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Kellogg, Webb design set

The Kellogg project, inching along for years like bumper-to-bumper traffic, moved through one of its most complicated design phases Tuesday.

A design for the section that includes the East Kellogg entrance to the Kansas Turnpike and Webb Road won approval from the Wichita City Council.

The project is complicated because the turnpike and Webb road are less than a quarter-mile apart, with not enough room for two complete interchanges. The area also serves hotels, homes and Hawker Beechcraft.

The design has a six-lane Kellogg running under a turnpike access road and under Webb Road, returning to grade level a quarter-mile east of Webb.

Continuous one-way frontage roads will be built on either side, and signals will be added at the turnpike and Webb interchanges.

The design process included 31 meetings with property owners and one public meeting since 2007, as well as meetings with turnpike and Kansas Department of Transportation officials, said Jim Armour, city engineer.

The city rejected plans to use a U-turn and roundabouts to guide traffic to the East Kellogg turnpike entrance, as well as a proposal to add traffic signals on both sides of the turnpike access road.

A plan to close the East Kellogg turnpike entrance and instead improve the interchange at K-96 about 3 miles away was nixed by the Kansas Turnpike Authority and the Kansas Department of Transportation.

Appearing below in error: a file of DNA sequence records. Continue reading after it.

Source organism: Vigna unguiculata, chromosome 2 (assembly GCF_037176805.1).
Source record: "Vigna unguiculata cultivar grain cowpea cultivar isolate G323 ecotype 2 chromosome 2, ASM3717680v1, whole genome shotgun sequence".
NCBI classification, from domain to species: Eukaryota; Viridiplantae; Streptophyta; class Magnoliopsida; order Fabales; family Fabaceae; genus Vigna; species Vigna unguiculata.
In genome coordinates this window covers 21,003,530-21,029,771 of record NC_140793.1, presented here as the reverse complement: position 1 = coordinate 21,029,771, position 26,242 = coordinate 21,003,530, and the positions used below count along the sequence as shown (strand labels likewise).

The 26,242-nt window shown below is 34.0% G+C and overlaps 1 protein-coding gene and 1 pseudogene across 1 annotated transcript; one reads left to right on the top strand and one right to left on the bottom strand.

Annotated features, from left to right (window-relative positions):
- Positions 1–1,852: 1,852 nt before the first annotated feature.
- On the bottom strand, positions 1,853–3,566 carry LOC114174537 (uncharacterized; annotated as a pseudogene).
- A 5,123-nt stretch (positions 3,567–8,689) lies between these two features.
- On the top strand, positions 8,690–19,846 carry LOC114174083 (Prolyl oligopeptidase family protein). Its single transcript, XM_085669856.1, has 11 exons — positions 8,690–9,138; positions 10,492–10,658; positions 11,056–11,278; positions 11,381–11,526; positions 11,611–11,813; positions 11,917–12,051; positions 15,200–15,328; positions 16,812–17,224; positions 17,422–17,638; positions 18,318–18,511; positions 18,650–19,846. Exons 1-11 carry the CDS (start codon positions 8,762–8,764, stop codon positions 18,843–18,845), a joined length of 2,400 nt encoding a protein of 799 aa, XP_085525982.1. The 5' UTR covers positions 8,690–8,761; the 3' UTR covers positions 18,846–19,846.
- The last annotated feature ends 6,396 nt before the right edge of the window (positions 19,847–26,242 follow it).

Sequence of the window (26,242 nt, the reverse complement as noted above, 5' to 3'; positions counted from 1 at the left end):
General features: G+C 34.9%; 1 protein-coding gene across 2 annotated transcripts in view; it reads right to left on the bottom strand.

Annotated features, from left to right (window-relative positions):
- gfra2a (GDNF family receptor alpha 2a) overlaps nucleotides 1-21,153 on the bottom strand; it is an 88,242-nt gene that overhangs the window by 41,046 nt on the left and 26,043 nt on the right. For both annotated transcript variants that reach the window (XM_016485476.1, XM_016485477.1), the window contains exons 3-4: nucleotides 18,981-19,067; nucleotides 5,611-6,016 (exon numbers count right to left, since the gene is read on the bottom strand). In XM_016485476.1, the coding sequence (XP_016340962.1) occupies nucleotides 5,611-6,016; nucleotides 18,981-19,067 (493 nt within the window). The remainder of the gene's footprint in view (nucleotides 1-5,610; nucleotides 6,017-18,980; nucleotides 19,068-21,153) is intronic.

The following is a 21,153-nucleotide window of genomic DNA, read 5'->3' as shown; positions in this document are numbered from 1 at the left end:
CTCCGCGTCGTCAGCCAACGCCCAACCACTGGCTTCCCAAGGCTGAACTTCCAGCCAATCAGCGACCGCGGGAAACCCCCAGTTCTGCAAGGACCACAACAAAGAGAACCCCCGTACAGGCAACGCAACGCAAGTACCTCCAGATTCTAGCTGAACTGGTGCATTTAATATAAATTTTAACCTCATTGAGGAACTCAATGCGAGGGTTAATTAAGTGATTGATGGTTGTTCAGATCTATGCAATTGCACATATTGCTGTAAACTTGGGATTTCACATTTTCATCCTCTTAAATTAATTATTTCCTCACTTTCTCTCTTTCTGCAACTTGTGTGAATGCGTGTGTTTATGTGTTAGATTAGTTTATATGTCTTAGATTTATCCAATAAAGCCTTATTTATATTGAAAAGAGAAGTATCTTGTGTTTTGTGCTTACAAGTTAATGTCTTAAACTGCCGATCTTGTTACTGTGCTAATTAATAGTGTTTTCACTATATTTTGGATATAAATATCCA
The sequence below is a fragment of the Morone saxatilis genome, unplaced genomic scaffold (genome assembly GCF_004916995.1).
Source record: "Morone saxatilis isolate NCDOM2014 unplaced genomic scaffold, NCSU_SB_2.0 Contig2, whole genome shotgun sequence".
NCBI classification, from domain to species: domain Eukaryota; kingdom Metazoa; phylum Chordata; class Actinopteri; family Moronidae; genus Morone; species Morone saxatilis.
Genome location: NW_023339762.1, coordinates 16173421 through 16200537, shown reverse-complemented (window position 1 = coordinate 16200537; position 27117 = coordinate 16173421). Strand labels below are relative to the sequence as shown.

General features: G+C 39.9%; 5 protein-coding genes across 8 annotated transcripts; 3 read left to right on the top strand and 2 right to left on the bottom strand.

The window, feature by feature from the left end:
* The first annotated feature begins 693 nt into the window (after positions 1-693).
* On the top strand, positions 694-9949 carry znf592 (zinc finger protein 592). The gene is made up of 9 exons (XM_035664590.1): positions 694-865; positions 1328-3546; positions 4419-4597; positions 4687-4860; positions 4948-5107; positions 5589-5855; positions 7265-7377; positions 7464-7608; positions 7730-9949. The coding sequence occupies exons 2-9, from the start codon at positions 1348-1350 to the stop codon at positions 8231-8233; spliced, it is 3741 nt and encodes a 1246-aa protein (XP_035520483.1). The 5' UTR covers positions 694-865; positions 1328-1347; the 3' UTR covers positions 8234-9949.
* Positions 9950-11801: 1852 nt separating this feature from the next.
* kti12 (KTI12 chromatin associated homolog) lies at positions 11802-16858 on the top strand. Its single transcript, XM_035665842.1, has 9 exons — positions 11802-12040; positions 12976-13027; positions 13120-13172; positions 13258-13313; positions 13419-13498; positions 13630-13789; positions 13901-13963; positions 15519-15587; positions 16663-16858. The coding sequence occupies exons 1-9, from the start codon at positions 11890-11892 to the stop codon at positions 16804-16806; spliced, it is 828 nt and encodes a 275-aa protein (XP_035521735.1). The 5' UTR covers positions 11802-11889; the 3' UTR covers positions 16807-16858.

The approved design will add $10 million to the project to construct the interchange at the existing turnpike entrance.

Eastbound Kellogg traffic wishing to exit at Webb will go through a signal at the turnpike interchange and proceed to a light at Webb.

Traffic on Webb wishing to go westbound on Kellogg will be able to do so without having to stop at a light at the turnpike interchange, unless the future growth of traffic requires a signal. It would enter westbound Kellogg at Cypress.

No date has been set for the start of construction. The council's action authorized $25 million for right-of-way acquisition and relocation of utilities.

The city could start buying property along the route by the end of the year, but it doesn't have enough money to build the project. The total cost from Cypress, just east of Rock Road, to 127th Street East is $300 million.

The new design is intended to handle traffic growth in the Kellogg and Webb area for at least the next 30 years.

Armour told council members that traffic on Kellogg will grow from 43,000 vehicles a day near Webb to 129,000 by 2040. Traffic on Webb will grow from 25,000 a day to 33,000, he said.

Council member Paul Gray questioned those numbers and wondered if the project isn't being "over-engineered" to meet projections that might not pan out.

"That's an extremely impressive growth rate. I don't see where all those people are going to come from, unless everybody abandons Wichita from Oliver to downtown eastward," Gray said.

Armour said that even if those traffic projections aren't realized in 30 years, the city has to build a project to last at least 75 years. "We want to be able to build a capacity at least to that design number, whether it makes it in 30 years, or 40, 50, 60 years," he said.

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